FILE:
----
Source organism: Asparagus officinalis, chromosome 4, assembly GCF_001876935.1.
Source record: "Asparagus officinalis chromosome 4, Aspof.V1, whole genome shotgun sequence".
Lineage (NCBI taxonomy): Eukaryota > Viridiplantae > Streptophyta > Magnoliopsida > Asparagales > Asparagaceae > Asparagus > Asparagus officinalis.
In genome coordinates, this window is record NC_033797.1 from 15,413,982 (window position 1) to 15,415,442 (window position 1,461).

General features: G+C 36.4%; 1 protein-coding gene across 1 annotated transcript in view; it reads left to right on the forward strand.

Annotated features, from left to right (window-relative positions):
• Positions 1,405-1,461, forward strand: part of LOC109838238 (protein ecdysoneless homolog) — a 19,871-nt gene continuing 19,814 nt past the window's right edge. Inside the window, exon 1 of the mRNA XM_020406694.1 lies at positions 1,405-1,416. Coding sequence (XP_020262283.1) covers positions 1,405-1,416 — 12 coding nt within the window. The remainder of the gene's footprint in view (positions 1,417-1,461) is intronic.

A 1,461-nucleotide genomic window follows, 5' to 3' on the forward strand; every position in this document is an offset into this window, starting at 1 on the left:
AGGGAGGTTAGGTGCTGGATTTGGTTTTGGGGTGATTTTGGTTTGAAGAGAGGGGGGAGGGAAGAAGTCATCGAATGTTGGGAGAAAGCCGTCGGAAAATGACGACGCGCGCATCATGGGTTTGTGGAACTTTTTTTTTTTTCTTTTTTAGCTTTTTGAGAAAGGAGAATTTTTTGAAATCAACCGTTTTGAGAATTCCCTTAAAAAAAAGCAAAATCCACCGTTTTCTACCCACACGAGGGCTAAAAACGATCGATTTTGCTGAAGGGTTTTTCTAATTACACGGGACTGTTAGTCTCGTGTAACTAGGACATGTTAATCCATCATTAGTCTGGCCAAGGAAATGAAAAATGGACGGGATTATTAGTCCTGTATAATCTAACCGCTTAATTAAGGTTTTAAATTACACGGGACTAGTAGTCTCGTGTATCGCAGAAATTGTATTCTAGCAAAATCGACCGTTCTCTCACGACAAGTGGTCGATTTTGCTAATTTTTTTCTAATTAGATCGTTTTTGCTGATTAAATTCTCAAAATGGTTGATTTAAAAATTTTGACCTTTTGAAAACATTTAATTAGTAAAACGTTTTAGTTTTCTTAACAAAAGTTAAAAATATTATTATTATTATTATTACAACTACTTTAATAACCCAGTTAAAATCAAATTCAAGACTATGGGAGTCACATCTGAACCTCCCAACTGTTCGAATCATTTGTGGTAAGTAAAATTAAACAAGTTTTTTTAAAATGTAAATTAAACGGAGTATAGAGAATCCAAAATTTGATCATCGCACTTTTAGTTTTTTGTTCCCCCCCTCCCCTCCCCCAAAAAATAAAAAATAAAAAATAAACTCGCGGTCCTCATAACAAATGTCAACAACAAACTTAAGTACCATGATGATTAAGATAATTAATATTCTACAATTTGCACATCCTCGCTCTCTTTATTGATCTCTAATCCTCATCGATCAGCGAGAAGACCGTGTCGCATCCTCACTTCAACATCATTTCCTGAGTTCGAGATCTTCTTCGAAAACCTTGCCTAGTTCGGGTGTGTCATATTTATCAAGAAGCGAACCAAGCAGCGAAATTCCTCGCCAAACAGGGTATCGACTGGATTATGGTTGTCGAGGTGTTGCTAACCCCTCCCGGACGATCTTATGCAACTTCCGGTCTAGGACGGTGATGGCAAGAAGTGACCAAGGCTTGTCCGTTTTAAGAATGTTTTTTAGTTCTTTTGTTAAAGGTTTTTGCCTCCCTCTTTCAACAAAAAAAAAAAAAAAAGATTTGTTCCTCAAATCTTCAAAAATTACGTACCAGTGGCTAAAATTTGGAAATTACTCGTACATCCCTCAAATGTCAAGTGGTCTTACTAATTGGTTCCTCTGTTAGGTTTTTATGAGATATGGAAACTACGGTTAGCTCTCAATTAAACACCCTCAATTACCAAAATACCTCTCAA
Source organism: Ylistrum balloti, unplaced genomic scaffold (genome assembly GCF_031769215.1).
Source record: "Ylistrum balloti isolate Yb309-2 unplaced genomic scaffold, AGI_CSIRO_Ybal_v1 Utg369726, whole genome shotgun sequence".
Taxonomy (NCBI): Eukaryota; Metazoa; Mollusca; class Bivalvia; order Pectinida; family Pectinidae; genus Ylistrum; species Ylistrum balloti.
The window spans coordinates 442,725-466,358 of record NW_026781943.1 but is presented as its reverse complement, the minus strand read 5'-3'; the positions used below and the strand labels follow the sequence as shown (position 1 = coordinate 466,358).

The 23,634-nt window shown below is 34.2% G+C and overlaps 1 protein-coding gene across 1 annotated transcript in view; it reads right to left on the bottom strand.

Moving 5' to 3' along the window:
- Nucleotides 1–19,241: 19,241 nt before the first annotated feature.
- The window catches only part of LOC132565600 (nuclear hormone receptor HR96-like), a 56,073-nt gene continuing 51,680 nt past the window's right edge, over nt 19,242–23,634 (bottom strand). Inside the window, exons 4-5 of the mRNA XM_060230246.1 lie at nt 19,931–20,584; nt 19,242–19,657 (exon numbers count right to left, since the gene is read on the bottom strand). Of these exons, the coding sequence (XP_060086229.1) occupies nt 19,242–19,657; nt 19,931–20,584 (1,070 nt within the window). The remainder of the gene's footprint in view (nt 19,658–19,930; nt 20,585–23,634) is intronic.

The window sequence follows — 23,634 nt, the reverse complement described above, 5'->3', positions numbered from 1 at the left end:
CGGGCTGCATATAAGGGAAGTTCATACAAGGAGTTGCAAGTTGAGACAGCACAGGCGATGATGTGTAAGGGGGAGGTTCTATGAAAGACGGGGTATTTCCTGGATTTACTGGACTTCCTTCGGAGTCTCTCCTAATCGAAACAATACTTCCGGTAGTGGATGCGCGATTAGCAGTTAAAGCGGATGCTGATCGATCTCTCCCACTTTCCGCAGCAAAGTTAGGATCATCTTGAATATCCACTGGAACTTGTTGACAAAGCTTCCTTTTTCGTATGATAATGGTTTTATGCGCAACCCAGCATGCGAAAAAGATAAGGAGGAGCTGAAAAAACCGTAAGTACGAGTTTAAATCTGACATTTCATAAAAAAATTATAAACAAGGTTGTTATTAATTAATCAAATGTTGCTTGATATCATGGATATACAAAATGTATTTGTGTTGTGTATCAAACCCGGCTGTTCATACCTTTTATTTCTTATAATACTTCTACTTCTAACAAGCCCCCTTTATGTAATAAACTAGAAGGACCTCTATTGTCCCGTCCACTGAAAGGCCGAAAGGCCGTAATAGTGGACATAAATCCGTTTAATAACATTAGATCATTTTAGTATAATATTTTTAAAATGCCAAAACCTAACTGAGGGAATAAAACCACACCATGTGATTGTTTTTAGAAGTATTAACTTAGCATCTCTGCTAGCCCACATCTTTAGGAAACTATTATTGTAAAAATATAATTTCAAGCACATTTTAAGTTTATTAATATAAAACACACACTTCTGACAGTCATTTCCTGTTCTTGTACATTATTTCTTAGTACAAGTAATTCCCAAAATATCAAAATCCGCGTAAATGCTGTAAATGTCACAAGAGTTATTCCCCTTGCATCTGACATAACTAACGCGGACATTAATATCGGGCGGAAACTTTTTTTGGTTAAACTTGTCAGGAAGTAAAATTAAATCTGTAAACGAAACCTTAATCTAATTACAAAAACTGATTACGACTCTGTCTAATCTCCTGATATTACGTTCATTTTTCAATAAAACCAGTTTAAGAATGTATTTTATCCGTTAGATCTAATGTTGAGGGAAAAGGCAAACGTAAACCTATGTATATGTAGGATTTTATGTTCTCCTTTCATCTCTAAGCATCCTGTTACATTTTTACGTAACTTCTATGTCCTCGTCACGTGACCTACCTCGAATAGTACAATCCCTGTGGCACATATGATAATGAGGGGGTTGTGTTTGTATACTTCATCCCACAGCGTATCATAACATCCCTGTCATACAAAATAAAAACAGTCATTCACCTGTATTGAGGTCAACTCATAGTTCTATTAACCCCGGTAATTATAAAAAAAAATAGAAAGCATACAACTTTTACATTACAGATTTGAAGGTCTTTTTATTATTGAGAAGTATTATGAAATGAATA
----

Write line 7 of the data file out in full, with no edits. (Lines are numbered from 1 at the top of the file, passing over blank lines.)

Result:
• Positions 1,405-1,461, forward strand: part of LOC109838238 (protein ecdysoneless homolog) — a 19,871-nt gene continuing 19,814 nt past the window's right edge. Inside the window, exon 1 of the mRNA XM_020406694.1 lies at positions 1,405-1,416. Coding sequence (XP_020262283.1) covers positions 1,405-1,416 — 12 coding nt within the window. The remainder of the gene's footprint in view (positions 1,417-1,461) is intronic.